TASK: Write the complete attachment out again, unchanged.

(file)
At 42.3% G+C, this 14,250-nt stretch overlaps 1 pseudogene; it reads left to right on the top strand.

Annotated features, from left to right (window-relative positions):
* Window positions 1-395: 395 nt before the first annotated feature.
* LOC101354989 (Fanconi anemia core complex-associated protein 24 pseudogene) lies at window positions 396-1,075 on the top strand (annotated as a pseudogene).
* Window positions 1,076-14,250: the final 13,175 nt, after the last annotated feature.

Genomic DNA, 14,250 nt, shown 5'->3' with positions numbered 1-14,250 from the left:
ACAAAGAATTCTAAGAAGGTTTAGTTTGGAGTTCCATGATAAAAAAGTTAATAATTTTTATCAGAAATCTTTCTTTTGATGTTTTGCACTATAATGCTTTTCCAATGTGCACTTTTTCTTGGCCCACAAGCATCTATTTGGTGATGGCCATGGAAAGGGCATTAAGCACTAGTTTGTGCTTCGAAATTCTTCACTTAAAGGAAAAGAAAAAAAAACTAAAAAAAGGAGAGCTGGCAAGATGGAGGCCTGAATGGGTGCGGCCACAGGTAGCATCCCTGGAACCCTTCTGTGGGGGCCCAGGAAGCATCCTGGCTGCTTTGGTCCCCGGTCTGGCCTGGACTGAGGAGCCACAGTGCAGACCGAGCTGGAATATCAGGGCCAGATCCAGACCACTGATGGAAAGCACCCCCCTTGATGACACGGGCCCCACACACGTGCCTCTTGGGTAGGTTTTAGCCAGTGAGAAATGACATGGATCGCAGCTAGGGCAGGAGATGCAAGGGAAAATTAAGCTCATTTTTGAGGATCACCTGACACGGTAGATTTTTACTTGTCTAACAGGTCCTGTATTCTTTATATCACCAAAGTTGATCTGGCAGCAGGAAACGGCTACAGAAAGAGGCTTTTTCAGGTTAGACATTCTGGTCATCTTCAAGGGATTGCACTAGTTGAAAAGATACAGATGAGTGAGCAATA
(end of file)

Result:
At 42.3% G+C, this 14,250-nt stretch overlaps 1 pseudogene; it reads left to right on the top strand.

Annotated features, from left to right (window-relative positions):
* Window positions 1-395: 395 nt before the first annotated feature.
* LOC101354989 (Fanconi anemia core complex-associated protein 24 pseudogene) lies at window positions 396-1,075 on the top strand (annotated as a pseudogene).
* Window positions 1,076-14,250: the final 13,175 nt, after the last annotated feature.

Genomic DNA, 14,250 nt, shown 5'->3' with positions numbered 1-14,250 from the left:
ACAAAGAATTCTAAGAAGGTTTAGTTTGGAGTTCCATGATAAAAAAGTTAATAATTTTTATCAGAAATCTTTCTTTTGATGTTTTGCACTATAATGCTTTTCCAATGTGCACTTTTTCTTGGCCCACAAGCATCTATTTGGTGATGGCCATGGAAAGGGCATTAAGCACTAGTTTGTGCTTCGAAATTCTTCACTTAAAGGAAAAGAAAAAAAAACTAAAAAAAGGAGAGCTGGCAAGATGGAGGCCTGAATGGGTGCGGCCACAGGTAGCATCCCTGGAACCCTTCTGTGGGGGCCCAGGAAGCATCCTGGCTGCTTTGGTCCCCGGTCTGGCCTGGACTGAGGAGCCACAGTGCAGACCGAGCTGGAATATCAGGGCCAGATCCAGACCACTGATGGAAAGCACCCCCCTTGATGACACGGGCCCCACACACGTGCCTCTTGGGTAGGTTTTAGCCAGTGAGAAATGACATGGATCGCAGCTAGGGCAGGAGATGCAAGGGAAAATTAAGCTCATTTTTGAGGATCACCTGACACGGTAGATTTTTACTTGTCTAACAGGTCCTGTATTCTTTATATCACCAAAGTTGATCTGGCAGCAGGAAACGGCTACAGAAAGAGGCTTTTTCAGGTTAGACATTCTGGTCATCTTCAAGGGATTGCACTAGTTGAAAAGATACAGATGAGTGAGCAATA